The government hasn’t made a cogent argument for such a move at all. All that it’s trying is to do is to cover up its failure and lack of cash because it thought of printing replacement currency only after killing 86 percent of it. After demonetisation, it’s another blunder that the government is getting into because more than 80 percent of the people are cash-dependent. It cannot be changed through a decision provoked by a distress.

It’s alright if the government had a policy on cashless/digital economy and is now rolling out a constitutionally valid process. If there was any such plan, it should have been discussed in Parliament, because some studies do suggest considerable cost in handling cash, ideally made into an Act, and implemented after framing the rules and putting an appropriate ecosystem in place. This is not a ship that can be built while sailing it.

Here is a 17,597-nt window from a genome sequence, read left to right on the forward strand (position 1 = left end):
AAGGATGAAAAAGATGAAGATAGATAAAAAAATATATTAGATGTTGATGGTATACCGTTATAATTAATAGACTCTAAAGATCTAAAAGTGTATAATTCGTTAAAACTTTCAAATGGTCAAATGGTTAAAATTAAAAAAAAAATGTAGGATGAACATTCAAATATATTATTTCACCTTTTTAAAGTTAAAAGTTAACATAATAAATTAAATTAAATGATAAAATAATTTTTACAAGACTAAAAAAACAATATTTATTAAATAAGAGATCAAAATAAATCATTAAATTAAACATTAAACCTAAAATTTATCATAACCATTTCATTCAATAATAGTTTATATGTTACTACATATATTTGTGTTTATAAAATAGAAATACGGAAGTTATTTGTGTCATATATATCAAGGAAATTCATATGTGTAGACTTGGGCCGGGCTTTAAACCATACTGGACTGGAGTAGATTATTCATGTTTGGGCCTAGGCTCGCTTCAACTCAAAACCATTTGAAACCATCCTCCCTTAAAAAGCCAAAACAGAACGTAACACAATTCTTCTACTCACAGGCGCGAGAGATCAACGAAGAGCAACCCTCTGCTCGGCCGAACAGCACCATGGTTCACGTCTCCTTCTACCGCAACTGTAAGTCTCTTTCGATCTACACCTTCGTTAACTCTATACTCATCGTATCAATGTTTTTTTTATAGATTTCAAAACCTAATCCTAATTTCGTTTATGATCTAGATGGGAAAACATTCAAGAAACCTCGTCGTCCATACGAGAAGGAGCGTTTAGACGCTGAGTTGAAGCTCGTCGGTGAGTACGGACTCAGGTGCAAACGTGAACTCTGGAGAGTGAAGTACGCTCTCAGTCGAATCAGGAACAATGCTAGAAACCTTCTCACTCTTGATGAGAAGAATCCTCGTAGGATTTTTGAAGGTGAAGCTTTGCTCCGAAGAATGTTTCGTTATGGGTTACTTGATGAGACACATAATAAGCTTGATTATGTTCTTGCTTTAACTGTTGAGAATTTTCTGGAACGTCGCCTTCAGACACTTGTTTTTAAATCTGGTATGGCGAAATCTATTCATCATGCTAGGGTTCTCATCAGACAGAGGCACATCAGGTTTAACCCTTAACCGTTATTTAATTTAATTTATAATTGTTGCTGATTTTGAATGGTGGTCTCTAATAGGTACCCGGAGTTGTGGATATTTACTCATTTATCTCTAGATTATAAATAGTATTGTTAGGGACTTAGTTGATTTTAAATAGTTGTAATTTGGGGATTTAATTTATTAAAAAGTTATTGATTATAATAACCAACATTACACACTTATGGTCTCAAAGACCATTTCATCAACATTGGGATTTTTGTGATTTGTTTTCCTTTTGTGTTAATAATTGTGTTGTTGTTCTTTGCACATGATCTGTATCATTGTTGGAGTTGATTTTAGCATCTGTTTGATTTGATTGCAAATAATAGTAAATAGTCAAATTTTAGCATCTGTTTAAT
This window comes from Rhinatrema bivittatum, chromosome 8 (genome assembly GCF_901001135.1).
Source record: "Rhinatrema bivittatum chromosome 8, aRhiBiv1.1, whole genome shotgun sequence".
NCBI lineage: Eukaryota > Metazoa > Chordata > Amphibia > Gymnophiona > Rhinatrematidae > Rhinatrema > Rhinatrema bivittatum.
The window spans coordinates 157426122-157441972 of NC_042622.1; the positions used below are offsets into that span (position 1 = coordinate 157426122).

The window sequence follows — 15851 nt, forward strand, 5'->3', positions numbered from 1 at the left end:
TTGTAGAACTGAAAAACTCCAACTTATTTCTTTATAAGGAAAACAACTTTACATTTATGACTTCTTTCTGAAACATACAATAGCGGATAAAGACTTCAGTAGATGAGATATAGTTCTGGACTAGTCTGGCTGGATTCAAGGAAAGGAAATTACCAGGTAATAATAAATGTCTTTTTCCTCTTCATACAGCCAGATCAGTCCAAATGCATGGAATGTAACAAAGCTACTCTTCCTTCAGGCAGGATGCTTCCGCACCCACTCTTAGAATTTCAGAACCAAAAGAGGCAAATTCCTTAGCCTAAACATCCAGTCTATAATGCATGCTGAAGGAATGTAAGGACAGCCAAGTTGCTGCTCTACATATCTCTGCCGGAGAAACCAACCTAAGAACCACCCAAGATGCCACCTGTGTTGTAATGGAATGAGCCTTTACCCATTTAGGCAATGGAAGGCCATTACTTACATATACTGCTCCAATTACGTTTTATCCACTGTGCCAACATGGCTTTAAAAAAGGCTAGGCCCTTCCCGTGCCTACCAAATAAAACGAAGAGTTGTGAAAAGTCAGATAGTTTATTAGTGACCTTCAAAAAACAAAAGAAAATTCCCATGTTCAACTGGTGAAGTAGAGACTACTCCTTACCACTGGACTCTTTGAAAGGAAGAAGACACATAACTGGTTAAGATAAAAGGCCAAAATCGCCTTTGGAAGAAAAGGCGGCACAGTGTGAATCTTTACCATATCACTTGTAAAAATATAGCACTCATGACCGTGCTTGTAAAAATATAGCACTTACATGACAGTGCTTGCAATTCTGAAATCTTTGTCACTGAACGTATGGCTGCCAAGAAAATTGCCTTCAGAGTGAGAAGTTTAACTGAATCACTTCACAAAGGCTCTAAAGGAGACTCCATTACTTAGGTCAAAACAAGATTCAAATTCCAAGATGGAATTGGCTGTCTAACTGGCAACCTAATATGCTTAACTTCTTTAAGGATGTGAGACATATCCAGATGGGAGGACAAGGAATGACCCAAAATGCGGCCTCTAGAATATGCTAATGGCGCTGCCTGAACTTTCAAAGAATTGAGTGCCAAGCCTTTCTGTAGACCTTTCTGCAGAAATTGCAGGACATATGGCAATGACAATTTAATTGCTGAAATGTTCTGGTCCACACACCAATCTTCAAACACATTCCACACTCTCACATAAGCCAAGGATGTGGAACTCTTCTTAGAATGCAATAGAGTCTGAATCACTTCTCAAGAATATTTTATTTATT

Playing with most of the economic transactions in India without a master-plan and appropriate pilot studies before implementation is fraught with risks that might be more unforeseen than had been evident during demonetisation. Any simplistic move to address it will be like those Chinese grand idiocies (the sparrow story, the blood-plasma transfusion in Henan and Chairman Mao’s giant leap) or the social engineering experiences of Hitler (eugenics) and Sanjay Gandhi (family planning).

If the issue is really black money and if the intent is genuine, the way to go about is to implement the recommendations of the SIT on black money. In its fifth report, it does talk about curb on cash transactions, not at the grocery stores or petty shops, but at places where the money involved is big. It wanted the government to put a cap on cash transactions at Rs 300,000.

And guess what, the SIT wants it to be done through an Act. And that’s how it should be — not through knee jerk decisions or late night announcements. Did the government do anything on that? The SIT also said that government should make cash holding illegal beyond Rs 15 lakhs.